Dismissed. Even though the Defendant pled guilty at the trial level, he appeals raising the defense that the accusatory instrument was facially insufficient. The People charged defendant, in an information, with criminal possession of marihuana in the fifth degree (Penal Law § 221.10 ), to which the People alleged was in “a public place open to public view,” and that one of the officers had “recovered five ziplock bags of marihuana from the defendant’s left jacket sleeve.” On appeal, defendant contends that the accusatory instrument was facially insufficient and the Court agrees.
A ” valid and sufficient accusatory instrument is a nonwaivable jurisdictional prerequisite to a criminal prosecution’ ” (People v Afilal, 26 NY3d 1050, 1051 , quoting People v Case, 42 NY2d 98, 99 ), the right to which is not forfeited by a guilty plea (see People v Dreyden, 15 NY3d 100, 103 ). As the record does not reveal that defendant waived prosecution by information (see People v Dumay, 23 NY3d 518, 522 ), the standards of review of the sufficiency of the accusatory instrument are those applicable to informations (see CPL 100.40 ; 170.65 , ; People v Jackson, 18 NY3d 738, 741 ; see also People v Kalin, 12 NY3d 225, 228 ). The purpose of an information is to “ensure that a legally sufficient case can be made against the defendant” (Dumay, 23 NY3d at 522). An information is sufficient on its face if it contains nonhearsay factual allegations of an evidentiary nature which establish, if true, every element of the offense charged and the defendant’s commission thereof (see CPL 100.15 ; 100.40 ; People v Henderson, 92 NY2d 677, 679 ; People v Alejandro, 70 NY2d 133, 136-137 ), although by pleading guilty, defendant forfeited any challenge to hearsay defects in the information (People v Keizer, 100 NY2d 114, 121 ; People v Kwas, 52 Misc 3d 52, 53 [App Term, 2d Dept, 9th & 10th Jud Dists 2016]). Even affording the instrument the required “fair and not overly restrictive or technical reading” (People v Casey, 95 NY2d 354, 360 ), we find that the factual portion thereof fails to establish every element of the offense.
The Court notes that there is no definition in the Penal law for either “public place” or “open to public view” elements. What do the Courts utilize here to make that decision? A legal conclusion will not suffice:
While the mere designation of an interior of a premises does not preclude “public place” status, since “hallways, lobbies and other portions of apartment houses and hotels not constituting rooms or apartments designed for actual residence” are public places as defined in Penal Law § 240.00 (1) (see Penal Law § 221.10), there are no facts alleged to support an inference that 15-02 Mott Avenue is a public place or, if it is a premises in the nature of a dwelling containing public areas such as a hallway or lobby, that defendant was observed in a portion thereof that did not “constitute rooms or apartments designed for actual residence,” and that his possession of the marihuana in that public place was open to public view (compare People v Oquendo, 39 Misc 3d 70, 71-72 [App Term, 1st Dept 2013] [observation of the defendant “inside” an identified street address, described as “a public place” in possession of marihuana, sufficient given the factual allegations that the defendant’s conduct had “caused a crowd . . . to gather,” which sufficed to plead that the possession occurred in “a common area of the building”], with People v Sherman, 24 Misc 3d 344, 350 [Crim Ct, NY County 2009] [allegation that the defendant possessed marihuana “at a particular address” insufficient because the accusatory instrument did not otherwise “identify the nature of the location . . . for example, whether the location is a business or residence, such as an apartment house . . . [and w]hile hallways and lobbies of apartment houses are public places, there are no facts from which to infer that the possession occurred in a hallway or lobby of an apartment house”]).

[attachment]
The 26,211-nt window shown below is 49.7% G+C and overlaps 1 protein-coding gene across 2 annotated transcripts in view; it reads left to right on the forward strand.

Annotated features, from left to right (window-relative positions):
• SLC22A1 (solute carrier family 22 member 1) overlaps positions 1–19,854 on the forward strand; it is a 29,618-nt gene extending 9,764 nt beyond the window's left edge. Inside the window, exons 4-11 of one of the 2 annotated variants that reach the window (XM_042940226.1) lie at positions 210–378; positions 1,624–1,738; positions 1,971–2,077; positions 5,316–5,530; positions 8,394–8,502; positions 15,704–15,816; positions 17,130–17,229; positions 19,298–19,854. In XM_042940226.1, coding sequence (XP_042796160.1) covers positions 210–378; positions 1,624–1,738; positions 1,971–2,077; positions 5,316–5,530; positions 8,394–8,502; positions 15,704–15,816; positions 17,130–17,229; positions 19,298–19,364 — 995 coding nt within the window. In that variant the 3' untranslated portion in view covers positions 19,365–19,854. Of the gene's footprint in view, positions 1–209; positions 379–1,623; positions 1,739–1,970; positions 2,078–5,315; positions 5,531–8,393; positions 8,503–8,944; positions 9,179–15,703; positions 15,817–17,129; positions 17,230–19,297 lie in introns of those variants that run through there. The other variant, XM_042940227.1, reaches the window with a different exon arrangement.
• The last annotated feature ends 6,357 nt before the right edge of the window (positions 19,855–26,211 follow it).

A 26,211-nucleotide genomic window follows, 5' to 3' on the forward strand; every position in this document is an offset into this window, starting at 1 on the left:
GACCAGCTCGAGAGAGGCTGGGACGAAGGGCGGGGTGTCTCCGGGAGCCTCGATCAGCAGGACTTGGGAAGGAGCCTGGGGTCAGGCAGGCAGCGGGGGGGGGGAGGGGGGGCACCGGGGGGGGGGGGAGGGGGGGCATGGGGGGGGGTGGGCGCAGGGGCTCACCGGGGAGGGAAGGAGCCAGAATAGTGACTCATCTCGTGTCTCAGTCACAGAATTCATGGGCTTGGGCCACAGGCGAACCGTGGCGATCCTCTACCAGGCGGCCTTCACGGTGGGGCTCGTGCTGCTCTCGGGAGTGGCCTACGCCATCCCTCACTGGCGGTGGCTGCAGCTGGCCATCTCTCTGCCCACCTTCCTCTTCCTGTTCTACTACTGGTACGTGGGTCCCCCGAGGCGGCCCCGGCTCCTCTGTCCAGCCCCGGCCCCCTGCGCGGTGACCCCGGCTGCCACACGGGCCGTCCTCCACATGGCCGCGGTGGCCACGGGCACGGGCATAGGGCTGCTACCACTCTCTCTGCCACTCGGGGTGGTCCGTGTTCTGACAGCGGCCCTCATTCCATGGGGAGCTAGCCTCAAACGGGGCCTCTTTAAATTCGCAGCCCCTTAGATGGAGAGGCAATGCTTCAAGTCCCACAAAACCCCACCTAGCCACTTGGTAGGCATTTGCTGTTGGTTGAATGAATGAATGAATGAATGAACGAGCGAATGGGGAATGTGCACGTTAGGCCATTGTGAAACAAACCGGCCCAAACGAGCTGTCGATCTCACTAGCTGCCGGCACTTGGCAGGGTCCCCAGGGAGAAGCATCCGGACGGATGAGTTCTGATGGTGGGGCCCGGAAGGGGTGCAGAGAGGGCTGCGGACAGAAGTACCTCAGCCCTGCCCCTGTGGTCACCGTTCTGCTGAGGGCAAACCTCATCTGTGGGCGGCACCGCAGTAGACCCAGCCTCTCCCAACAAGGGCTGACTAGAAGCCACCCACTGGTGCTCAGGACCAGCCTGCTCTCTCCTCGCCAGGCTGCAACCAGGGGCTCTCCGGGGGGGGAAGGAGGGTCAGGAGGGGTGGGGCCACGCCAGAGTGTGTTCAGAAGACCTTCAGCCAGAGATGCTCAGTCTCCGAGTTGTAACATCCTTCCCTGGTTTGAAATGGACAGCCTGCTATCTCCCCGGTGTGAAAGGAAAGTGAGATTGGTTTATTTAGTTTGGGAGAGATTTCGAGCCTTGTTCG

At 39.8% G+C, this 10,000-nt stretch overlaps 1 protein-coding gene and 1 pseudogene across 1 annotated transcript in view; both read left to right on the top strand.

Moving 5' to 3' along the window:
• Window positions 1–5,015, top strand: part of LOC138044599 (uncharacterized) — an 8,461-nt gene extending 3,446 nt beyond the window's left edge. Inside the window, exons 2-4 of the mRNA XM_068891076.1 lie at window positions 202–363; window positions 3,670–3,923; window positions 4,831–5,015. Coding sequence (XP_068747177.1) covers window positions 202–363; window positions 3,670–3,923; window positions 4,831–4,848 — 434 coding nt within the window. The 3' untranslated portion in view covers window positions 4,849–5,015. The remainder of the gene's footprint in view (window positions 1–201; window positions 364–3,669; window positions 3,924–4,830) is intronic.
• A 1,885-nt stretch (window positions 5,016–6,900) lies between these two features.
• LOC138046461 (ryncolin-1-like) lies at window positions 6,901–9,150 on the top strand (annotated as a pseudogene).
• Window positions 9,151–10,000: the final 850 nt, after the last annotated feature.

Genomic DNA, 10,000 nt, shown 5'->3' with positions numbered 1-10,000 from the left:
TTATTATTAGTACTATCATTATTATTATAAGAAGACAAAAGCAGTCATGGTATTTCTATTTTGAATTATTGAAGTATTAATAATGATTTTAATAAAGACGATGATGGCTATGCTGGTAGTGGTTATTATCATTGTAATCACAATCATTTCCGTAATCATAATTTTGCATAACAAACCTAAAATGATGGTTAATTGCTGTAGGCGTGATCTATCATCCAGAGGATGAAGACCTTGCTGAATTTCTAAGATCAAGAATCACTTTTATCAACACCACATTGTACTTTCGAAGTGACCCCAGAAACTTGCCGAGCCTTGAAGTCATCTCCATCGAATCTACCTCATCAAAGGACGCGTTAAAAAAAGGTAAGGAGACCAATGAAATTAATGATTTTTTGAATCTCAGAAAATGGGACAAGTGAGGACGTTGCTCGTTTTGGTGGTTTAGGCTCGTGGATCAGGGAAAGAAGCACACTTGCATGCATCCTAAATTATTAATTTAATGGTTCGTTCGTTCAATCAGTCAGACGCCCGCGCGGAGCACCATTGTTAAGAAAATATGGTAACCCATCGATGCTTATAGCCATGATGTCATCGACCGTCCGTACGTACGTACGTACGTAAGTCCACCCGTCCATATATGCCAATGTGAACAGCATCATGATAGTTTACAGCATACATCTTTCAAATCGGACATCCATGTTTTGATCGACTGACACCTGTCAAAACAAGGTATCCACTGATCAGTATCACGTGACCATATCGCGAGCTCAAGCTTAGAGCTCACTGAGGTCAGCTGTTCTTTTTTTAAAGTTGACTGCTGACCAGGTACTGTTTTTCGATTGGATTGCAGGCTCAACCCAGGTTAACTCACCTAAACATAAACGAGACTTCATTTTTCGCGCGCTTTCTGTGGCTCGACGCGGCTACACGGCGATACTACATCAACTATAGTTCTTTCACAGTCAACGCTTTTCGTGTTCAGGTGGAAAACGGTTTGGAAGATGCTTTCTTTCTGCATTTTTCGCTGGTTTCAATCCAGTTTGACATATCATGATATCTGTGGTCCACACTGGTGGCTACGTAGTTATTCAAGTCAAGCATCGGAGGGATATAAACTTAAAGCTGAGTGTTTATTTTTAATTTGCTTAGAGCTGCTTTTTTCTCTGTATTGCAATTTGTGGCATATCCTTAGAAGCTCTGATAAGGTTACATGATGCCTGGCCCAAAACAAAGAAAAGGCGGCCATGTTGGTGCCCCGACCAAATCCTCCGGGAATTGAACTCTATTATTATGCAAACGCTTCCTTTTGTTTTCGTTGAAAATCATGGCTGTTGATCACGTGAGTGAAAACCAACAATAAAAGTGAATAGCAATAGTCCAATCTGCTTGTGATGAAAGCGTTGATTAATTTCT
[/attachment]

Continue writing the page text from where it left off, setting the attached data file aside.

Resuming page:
Those charged with the criminal possession of marijuana should be aware that a simple conclusion by a police officer will not suffice. A description of what was a public place and what is public view must be sufficiently alleged by the People otherwise the accusatory instrument will be insufficient. Here it results in dismissal even after a plea of guilty.
The case is People v Brown (Demitrice) 2017 NY Slip Op 50143(U) (App. Term Second Department, January 24, 2017).